A lot of champions since but this horse had it all 20 January 2020
In 1979 Ron Wilson and I went to Randwick racecourse in Sydney and, while he bet in tens of thousands with runners putting his money on, I found a nook in the Champagne Bar of the members’ grandstand.
I was mad keen on the racing and watched everything I could live or on television but the moments entertaining beautifully groomed ladies were just as much fun in between.
In the Spring Champion Stakes, a 2000 metre race for three-year-olds at Group I, the winner caught my eye. It was his sixth straight win.
Recalling the day’s events with Ron and others that night, I said this horse would never get beaten again. Ron then took me apart saying I was used to Perth racing and that in Melbourne and Sydney horses win with such authority all the time. There were so many of these that my statement was ridiculous.
A month later we were in our room at the London Hilton on an overseas trip of a lifetime with The West Australian football writer Geoff Christian and West Perth league coach Graham Campbell. Ron played for West Perth.
The kid was so big then that he wanted to bet on the Melbourne spring carnival races so, late at night, he would ring Australia write down the field, do the form and then bet on that race before repeating the process.
When he wrote the field down for the Caulfield Guineas, I saw my horse and told him don’t bother to do the form, it would win. He ran third. A fourth and a second followed on similar nights while in Europe and the USA. Granted they were in the Caulfield Cup and the Victoria Derby but I bowed to my friend with the greater knowledge. But I was right.
The horse resumed in his home town of Sydney in February of 1980. He won that day the first of 19 wins at his next 21 starts. He was Kingston Town.
This fabulous gelding won the 1980 and 1981 W.S. Cox Plate, a 2050 metre weight-for-age event at Moonee Valley regarded as the championship of Australian racing. In 1982, Kingston Town returned to try to win it for a third time.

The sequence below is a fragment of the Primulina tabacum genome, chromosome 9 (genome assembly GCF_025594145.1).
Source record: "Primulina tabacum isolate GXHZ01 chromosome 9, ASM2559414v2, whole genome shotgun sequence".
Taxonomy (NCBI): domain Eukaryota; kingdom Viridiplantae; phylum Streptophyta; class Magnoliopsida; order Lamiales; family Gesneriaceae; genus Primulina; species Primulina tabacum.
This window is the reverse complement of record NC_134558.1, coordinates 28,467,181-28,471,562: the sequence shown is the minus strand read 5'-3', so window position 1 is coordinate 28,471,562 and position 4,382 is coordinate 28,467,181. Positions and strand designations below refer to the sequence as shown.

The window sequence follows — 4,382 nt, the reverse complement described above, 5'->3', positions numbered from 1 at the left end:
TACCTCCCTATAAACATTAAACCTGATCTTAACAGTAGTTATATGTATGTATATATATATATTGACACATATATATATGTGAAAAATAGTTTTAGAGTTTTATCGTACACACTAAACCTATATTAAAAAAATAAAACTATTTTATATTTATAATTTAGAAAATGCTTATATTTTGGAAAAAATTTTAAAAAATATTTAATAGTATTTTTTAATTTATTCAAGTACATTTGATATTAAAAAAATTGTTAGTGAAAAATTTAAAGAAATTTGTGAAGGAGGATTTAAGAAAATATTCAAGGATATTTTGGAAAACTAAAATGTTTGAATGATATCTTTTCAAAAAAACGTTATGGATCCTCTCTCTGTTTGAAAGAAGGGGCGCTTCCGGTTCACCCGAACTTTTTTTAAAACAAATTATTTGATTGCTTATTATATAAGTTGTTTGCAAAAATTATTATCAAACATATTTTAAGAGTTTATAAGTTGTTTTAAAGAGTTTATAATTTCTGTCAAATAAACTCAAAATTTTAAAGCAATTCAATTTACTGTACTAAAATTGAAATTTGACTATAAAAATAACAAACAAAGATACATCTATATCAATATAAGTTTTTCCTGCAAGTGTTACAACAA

I sat in a top level of Moonee Valley’s members’ section (memory said it had no roof but I may have that wrong). At the turn, caller Bill Collins, one of the legendary race broadcasters, was going back through the field and uttered the line that made him infamous: “Kingston Town can’t win.”
Hard under the whip and going nowhere, Collins in that second was right. One second later he could be wrong. Kingston Town came wide and began to come. The three-year-old Grosvenor had shot clear but Kingston Town was storming home.
What happened next I have never felt at a sporting event before or since. The crowd rose as one to cheer him home. The connections of Grosvenor notwithstanding, it felt like every man, woman and child was cheering Kingston Town no matter what they owned, what they had backed, what their favourites were.
The greatest horse I ever saw live. Kingston Town wins his third Cox Plate
At the finish he won clearly and we thought we would never see its like again. Then Winx won four of them and put that idea to bed.
Kingston Town won 30 times from 41 starts.
It’s the only Cox Plate I’ve seen live and, certainly until Winx won her four in a row, the most famous.
His final race was a month later in Perth, the Western Mail Classic. He won. I was working for Yosse Goldberg and at trackwork at the now-defunct Helena Vale racecourse just outside Midland. We had lots of stalls occupied because we had lots of horses to work and I was standing in the last available vacant stall talking to Yosse’s trainer, Bill Fell.
A man led a horse past our string and said “Excuse me” so he could use the stall I was in. I ducked under the rail and kept talking to Bill, who then nodded at the new horse over my shoulder.
“Doesn’t look like much, does he?” I looked at the horse and then back at Bill with a query written on my face. “Kingston Town,” he said.
I may not have known him without the jockey silks on but Kingston Town remains the best horse I have ever seen live.